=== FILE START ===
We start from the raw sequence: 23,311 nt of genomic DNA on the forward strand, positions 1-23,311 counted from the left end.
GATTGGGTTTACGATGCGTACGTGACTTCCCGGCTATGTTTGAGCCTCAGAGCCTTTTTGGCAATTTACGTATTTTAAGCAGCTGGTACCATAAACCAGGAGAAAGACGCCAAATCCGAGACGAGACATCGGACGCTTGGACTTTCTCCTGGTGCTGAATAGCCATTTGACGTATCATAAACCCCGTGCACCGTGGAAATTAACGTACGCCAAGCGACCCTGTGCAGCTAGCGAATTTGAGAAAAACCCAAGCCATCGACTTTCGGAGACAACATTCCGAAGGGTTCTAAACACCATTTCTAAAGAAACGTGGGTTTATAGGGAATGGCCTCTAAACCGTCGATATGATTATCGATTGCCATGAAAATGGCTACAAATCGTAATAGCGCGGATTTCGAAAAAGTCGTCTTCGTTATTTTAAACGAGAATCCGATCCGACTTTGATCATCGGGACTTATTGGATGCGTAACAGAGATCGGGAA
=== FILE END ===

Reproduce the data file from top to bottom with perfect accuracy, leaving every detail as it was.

We start from the raw sequence: 23,311 nt of genomic DNA on the forward strand, positions 1-23,311 counted from the left end.
GATTGGGTTTACGATGCGTACGTGACTTCCCGGCTATGTTTGAGCCTCAGAGCCTTTTTGGCAATTTACGTATTTTAAGCAGCTGGTACCATAAACCAGGAGAAAGACGCCAAATCCGAGACGAGACATCGGACGCTTGGACTTTCTCCTGGTGCTGAATAGCCATTTGACGTATCATAAACCCCGTGCACCGTGGAAATTAACGTACGCCAAGCGACCCTGTGCAGCTAGCGAATTTGAGAAAAACCCAAGCCATCGACTTTCGGAGACAACATTCCGAAGGGTTCTAAACACCATTTCTAAAGAAACGTGGGTTTATAGGGAATGGCCTCTAAACCGTCGATATGATTATCGATTGCCATGAAAATGGCTACAAATCGTAATAGCGCGGATTTCGAAAAAGTCGTCTTCGTTATTTTAAACGAGAATCCGATCCGACTTTGATCATCGGGACTTATTGGATGCGTAACAGAGATCGGGAA